1. I note that the Section 173 Agreement, which failed to make any mention of the landfill, was included with Peet’s contract to prospective purchasers of residential lots in the estate. Since March 2007, Peet has included with its contracts to potential property purchasers a copy of a letter from the then Mayor of the City of Casey dated 7 March 2007 advising of the restoration works at the landfill and the detection of small amounts of landfill gas in the estate.
  2. The landfill was referred to as ‘future parkland’ rather than a ‘landfill’ by Peet in its sales material advertising the estate. This is consistent with the City of Casey’s long-term vision to rehabilitate the landfill and use it as parkland.
  1. Mr Jonson of Bosco Jonson, the surveyors engaged by Peet, was interviewed on 28 November 2008 in relation to why the ‘Schedule 2 Buffer Plan’ attached to the Section 173 Agreement referred to a ‘sand extraction facility’ and not a landfill. He said:

It’s interesting that you could pick up on that as there was never any doubt that in my mind that that’s what those buffers referred to. I’d say that is probably a drafting error.

  1. Mr Colin Taylor, formerly of Russell Kennedy Lawyers and who acted on behalf of Peet, was also asked about the reference to a ‘sand extraction facility’ and not a landfill in the Section 173 Agreement. At interview on 25 March 2009 he said:

I can’t answer

Mr Colin Taylor, formerly of Russell Kennedy Lawyers and who acted on behalf of Peet, was also asked about the reference to a ‘sand extraction facility’ and not a landfill in the Section 173 Agreement. At interview on 25 March 2009 he said:

I can’t answer that. I don’t know why. I don’t think there was an intent to try and obscure it.

  1. During the course of my investigation I established that an earlier draft of the Section 173

Agreement, including the schedule/plan on buffers prepared by Bosco Jonson and sent by Russell Kennedy Lawyers to the City of Casey on 14 July 2000, made specific reference to the landfill site.

  1. However, all references to the landfill site had been removed from the Section 173 Agreement and the final schedule/plan signed by the City of Casey and Peet on 16 August 2000. While I have been unable to identify who removed the reference to the landfill on the earlier draft of the schedule/plan or to establish whether this was done intentionally, I note that the City of Casey and its advisers did not identify and rectify the matter before executing the agreement.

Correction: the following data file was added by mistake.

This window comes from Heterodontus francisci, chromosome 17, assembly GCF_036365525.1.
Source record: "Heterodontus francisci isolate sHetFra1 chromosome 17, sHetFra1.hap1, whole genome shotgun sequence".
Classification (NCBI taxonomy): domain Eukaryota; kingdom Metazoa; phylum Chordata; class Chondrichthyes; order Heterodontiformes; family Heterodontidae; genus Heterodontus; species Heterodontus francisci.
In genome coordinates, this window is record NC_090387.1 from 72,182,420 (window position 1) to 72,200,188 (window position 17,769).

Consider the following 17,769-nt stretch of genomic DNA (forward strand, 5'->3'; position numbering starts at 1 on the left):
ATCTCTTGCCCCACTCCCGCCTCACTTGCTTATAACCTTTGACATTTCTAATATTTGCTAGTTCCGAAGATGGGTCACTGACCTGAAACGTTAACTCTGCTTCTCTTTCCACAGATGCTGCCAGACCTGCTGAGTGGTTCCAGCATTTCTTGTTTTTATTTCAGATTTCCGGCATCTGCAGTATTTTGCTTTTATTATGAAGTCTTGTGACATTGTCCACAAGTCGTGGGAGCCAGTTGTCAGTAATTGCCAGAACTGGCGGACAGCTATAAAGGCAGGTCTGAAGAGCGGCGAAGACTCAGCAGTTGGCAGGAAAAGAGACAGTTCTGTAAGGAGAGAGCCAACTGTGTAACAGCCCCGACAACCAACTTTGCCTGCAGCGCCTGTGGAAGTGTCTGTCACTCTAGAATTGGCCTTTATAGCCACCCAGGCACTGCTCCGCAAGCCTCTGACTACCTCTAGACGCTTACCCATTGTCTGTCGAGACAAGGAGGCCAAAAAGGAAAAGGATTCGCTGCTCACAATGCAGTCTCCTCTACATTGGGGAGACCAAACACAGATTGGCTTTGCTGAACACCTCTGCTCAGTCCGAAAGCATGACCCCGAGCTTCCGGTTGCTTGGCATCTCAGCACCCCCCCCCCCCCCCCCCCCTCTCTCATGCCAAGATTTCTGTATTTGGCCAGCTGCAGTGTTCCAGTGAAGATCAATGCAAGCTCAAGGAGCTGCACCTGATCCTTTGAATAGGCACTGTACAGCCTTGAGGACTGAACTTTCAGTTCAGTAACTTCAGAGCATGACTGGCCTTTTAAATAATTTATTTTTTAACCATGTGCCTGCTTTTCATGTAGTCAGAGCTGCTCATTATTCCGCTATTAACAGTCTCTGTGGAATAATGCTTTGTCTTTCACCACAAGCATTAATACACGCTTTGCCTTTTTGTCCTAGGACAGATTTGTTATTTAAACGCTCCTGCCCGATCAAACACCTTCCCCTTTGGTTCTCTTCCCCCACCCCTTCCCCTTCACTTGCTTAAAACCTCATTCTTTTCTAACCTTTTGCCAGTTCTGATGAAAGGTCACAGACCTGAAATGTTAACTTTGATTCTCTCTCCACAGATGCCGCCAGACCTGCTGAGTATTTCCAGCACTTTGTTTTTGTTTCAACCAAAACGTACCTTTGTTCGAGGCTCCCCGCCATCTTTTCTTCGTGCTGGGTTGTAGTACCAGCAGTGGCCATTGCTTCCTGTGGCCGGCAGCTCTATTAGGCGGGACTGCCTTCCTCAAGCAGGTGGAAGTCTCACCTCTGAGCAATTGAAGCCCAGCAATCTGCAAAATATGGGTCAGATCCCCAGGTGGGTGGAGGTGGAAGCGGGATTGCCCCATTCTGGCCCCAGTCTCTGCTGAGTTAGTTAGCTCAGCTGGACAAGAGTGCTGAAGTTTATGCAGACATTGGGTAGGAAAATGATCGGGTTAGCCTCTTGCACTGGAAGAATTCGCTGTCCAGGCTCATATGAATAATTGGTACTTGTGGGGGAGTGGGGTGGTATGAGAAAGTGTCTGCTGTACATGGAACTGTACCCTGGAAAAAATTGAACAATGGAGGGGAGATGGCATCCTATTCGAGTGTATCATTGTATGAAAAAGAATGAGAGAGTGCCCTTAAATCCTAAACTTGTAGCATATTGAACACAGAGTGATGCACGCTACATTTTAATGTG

2. Colin Taylor of Russell Kennedy represented Peet in proceedings against SITA who were the company managing the land fill site. He was therefore aware of the problems with gas being emitted from the ground where Peet was trying to alter the planning scheme so as to allow them to build homes for families upon it.
  3. My investigation revealed that SITA and Peet had come to an arrangement prior to the VCAT hearing, whereby Peet agreed to discontinue legal proceedings against SITA concerning the Application for Enforcement Order, in return for SITA giving evidence at the VCAT hearing regarding the satisfactory operation of the landfill.
  4. Colin Taylor of Russell Kennedy represented Peet in proceedings against City of Casey re their refusal to approve amendments to the planning schedule.

They called an expert witness to support their application.

The witness told Colin Taylor about the danger of an explosion caused by gas emissions but Colin Taylor did not question the expert witness about these concerns. He should have even though he was representing the developer. This lack of questioning bought about a decision by VCAT In favour of the developer to go ahead with the proposed changes to the plan.

  1. As VCAT hearings are recorded, my office obtained from VCAT the recording of the hearing and listened to the proceedings. In doing so, it was identified that Dr Bellair did not present VCAT with all relevant facts in relation to the risk of methane gas migration at the Preston landfill site.